/But Listen/162/Promenade Cinema/Exit Guides

Promenade Cinema rather burst out of their native Sheffield a couple of years ago, with a handful of striking, elegant singles and a sensational debut album LIVING GHOSTS, that this site saw fit to award Album of the Year on /Countdown/Albums/2018. I still love that album, too, and did have a little fear in the back of my mind that I might be disappointed with what came next.

Promenade Cinema - Exit Guides

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I shouldn’t really have worried. This second album takes them in new directions, sure – and absolutely sees them adding new elements to their sound – but also sees them wisely ensuring that there are threads that take you back to where you’ve been. But then, as the saying goes, why try to fix what ain’t broke?

Perhaps in the fashions of music releases nowadays, EXIT GUIDES is a shorter, perhaps slightly snappier release than the debut – just eight songs in around forty-minutes, although much like what came before, some of the songs are lengthy still. We’re already familiar here with the first two tracks – the ghostly, stately tiptoe forward of The Arch House has grown on me an awful lot, while the sleek thrills of Cold Fashion results in one of a couple of dancefloor-aimed bangers here.

The other of the latter has perhaps more depth than fashion (although image, once again, plays an important part). Thus, the pulsating She’s an Art both plays on classic eighties synthpop tropes and more modern views of women. Amid the soaring, thumping rhythms and huge chorus, there are images of the beautiful, dangerous temptress (oh-so-eighties, yes), but also a much darker, spoken word delivery of an effective auction of beautiful women, reminding us that in many realms, women are still just objects to be sold, and while some things have moved on since the eighties, too many men have not.

The other new song aired late last year was the predatory Passions In The Back Room, then the shining star of the new songs I heard that night, and here very much the centrepiece and best track on the album. Moody verses with vocals by Dorian (and in no way meant to detract from the brilliance of this song, he doesn’t half sound like Anders from Ashbury Heights here) take things slowly, to allow the song to explode into life in a huge chorus where Emma takes the vocals, in a song that suggests illicit goings-on behind closed doors and is ultimately a thrilling four minutes.

Another thing the duo made clear on their debut was their skill with balladry, too, and here there are more examples of their excellence in that arena. The drowsy, beatless After the Party, It’s Over feels like an anthem for these strange times, with weeping synthesised strings providing the only backing to mournful vocals from Emma, as she details the comedown from something great, which right now could be seen also as the temporary pause in life as we know it that we are experiencing. Even bleaker is Memoirs on Glass, full of gentle piano and more strings that are constructed around a soft heartbeat of a rhythm. It appears to be a song drenched in memory, in fragments of images taking them back to moments in their past that are gone, and feels deeply, deeply sad.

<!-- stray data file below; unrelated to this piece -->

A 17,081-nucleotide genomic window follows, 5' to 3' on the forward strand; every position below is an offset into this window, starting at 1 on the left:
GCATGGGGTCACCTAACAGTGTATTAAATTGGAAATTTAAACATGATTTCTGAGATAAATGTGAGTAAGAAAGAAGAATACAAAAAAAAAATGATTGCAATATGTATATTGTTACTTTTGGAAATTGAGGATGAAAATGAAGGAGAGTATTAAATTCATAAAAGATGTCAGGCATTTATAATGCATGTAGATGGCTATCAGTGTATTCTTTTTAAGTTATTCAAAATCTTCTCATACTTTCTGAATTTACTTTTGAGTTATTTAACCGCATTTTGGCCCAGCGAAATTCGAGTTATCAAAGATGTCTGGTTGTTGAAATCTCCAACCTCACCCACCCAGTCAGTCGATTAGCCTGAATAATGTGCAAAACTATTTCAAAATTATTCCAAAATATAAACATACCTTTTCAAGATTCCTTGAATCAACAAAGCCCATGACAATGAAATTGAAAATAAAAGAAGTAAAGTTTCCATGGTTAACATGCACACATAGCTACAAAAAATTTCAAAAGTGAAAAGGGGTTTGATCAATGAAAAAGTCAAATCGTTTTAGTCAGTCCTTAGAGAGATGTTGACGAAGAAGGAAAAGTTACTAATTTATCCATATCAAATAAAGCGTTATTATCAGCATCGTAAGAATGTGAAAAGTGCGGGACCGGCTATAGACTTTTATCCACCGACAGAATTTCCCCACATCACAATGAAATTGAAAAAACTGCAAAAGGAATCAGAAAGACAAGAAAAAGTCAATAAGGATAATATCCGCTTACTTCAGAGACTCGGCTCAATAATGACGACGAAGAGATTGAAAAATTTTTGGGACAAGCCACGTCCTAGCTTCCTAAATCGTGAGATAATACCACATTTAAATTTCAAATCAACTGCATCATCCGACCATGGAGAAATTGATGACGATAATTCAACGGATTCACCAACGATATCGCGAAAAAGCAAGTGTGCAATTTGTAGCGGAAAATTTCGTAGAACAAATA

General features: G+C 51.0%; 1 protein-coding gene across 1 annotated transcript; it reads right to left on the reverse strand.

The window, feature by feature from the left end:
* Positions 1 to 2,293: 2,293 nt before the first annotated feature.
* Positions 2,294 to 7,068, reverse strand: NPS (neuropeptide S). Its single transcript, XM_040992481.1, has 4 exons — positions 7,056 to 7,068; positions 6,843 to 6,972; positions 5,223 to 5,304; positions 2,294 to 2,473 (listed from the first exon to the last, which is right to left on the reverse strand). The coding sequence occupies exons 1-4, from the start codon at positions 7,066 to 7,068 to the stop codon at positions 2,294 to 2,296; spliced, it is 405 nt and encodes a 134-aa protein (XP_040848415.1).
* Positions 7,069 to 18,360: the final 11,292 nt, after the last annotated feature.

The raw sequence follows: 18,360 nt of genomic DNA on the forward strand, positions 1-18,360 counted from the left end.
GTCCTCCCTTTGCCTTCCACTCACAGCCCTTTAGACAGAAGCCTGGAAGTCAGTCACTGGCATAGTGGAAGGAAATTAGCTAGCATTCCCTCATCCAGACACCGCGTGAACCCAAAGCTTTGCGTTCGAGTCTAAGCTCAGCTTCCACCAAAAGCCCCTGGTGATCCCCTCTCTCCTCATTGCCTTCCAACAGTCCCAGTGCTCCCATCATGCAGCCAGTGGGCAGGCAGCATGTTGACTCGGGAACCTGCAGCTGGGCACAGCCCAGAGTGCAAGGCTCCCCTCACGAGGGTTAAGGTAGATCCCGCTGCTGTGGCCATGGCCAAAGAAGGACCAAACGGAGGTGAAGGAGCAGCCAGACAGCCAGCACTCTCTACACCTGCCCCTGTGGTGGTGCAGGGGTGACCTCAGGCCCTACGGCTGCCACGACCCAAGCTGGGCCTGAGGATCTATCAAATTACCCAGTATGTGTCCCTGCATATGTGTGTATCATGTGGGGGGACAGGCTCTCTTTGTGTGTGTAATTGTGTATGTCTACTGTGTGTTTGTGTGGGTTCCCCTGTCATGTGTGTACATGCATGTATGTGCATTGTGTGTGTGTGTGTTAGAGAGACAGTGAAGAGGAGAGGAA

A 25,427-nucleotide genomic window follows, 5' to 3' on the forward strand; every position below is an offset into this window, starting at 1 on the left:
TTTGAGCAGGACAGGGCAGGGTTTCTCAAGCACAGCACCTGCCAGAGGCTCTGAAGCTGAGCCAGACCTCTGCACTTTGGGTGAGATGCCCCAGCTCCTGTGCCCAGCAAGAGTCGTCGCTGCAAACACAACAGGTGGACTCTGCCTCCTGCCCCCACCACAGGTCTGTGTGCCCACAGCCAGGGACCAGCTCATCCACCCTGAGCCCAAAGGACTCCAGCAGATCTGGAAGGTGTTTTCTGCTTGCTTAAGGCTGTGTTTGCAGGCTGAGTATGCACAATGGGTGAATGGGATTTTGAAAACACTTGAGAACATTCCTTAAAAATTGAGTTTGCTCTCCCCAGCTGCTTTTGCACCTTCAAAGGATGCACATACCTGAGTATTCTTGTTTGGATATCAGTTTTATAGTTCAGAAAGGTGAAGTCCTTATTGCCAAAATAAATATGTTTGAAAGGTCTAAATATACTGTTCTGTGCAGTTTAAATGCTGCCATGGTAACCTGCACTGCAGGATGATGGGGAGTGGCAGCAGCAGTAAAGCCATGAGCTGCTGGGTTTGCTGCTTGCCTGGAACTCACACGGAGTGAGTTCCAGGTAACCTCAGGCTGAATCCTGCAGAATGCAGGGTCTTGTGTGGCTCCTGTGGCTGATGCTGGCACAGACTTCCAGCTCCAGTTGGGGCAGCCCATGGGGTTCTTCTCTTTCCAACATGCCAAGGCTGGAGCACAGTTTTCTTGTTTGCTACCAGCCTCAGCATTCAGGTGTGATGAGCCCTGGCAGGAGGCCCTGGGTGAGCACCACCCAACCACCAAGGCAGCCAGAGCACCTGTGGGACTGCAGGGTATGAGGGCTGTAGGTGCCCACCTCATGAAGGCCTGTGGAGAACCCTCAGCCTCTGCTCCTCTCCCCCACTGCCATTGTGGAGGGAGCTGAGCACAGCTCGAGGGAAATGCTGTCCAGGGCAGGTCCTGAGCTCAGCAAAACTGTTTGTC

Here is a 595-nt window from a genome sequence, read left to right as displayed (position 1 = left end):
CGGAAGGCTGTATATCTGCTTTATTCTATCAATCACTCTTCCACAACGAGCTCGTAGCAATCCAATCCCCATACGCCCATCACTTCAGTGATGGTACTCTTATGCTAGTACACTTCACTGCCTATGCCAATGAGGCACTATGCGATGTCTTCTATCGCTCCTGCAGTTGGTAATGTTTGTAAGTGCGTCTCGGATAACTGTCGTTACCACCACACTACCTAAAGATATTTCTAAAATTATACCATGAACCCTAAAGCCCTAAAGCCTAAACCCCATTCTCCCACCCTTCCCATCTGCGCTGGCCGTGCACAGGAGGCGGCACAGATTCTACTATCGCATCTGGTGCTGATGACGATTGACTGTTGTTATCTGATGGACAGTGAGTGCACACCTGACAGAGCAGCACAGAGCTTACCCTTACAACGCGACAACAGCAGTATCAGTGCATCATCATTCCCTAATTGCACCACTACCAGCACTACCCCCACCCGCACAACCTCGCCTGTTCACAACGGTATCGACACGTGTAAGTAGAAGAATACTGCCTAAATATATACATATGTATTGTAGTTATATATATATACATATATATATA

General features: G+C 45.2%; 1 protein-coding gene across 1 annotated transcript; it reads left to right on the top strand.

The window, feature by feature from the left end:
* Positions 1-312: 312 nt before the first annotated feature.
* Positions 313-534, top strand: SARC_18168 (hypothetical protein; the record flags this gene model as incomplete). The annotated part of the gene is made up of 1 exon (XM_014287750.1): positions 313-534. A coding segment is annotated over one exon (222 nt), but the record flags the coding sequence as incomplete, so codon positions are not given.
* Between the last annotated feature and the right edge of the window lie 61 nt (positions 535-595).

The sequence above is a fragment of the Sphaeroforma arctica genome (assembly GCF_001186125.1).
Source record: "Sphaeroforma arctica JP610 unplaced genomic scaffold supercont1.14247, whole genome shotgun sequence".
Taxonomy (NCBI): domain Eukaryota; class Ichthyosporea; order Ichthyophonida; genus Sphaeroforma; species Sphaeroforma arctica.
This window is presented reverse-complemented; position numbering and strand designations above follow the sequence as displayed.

The lengthy, pretty Nothing Nouveau is an interesting one, too. Taking, it seems, the idea of a performer’s doubts as they take the applause, question their own worth and then get shot down by the press – perhaps a sly dig at their own expectations in writing a second album, after their first being so well-received. Were they expecting to be shot down? Happily from this point of view, there’s certainly no shooting down. This is a great album, perhaps not always with the immediate magic of the first, but as lead single The Arch House proved, it will take time to fully appreciate the depth here, and they have taken the opportunity to develop their sound rather than just replicate the same again.

That said, the elegance of the closing Fading In The Arcade perhaps loops us back. Another song referencing past memories, the ghosts of ecstasy long past, but here it feels celebratory. As Emma’s vocals are multi-tracked to astounding effect in the geyser-like push of the chorus – never mind the spine-chilling quasi-choral elements in the coda – this is an unexpectedly positive close to what is broadly an album that prefers to step into the shadows.

An album that appears to be examining the idea of self-image, how we present ourselves, how we deal with critique and more importantly, what we don’t wish to reveal, has the one moment that drops its guard just before they take their curtain call. A fiercely intelligent, creative synthpop band continue to build their own legend with this album, but they are making you work for it here. Stick with them, they have a world of treasures to reveal in time.

Exit Guides is out now.

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